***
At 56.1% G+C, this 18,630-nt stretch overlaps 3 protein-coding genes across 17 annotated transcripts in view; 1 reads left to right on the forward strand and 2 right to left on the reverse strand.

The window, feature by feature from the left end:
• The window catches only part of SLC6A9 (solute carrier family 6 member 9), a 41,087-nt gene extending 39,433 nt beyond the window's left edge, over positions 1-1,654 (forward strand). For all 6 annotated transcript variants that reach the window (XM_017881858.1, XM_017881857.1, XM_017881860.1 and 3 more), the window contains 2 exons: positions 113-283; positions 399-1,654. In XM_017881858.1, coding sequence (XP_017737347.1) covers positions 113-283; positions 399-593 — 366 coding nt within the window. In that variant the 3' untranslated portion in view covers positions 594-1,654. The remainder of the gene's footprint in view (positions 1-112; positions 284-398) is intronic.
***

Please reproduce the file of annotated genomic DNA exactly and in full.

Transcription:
At 56.1% G+C, this 18,630-nt stretch overlaps 3 protein-coding genes across 17 annotated transcripts in view; 1 reads left to right on the forward strand and 2 right to left on the reverse strand.

The window, feature by feature from the left end:
• The window catches only part of SLC6A9 (solute carrier family 6 member 9), a 41,087-nt gene extending 39,433 nt beyond the window's left edge, over positions 1-1,654 (forward strand). For all 6 annotated transcript variants that reach the window (XM_017881858.1, XM_017881857.1, XM_017881860.1 and 3 more), the window contains 2 exons: positions 113-283; positions 399-1,654. In XM_017881858.1, coding sequence (XP_017737347.1) covers positions 113-283; positions 399-593 — 366 coding nt within the window. In that variant the 3' untranslated portion in view covers positions 594-1,654. The remainder of the gene's footprint in view (positions 1-112; positions 284-398) is intronic.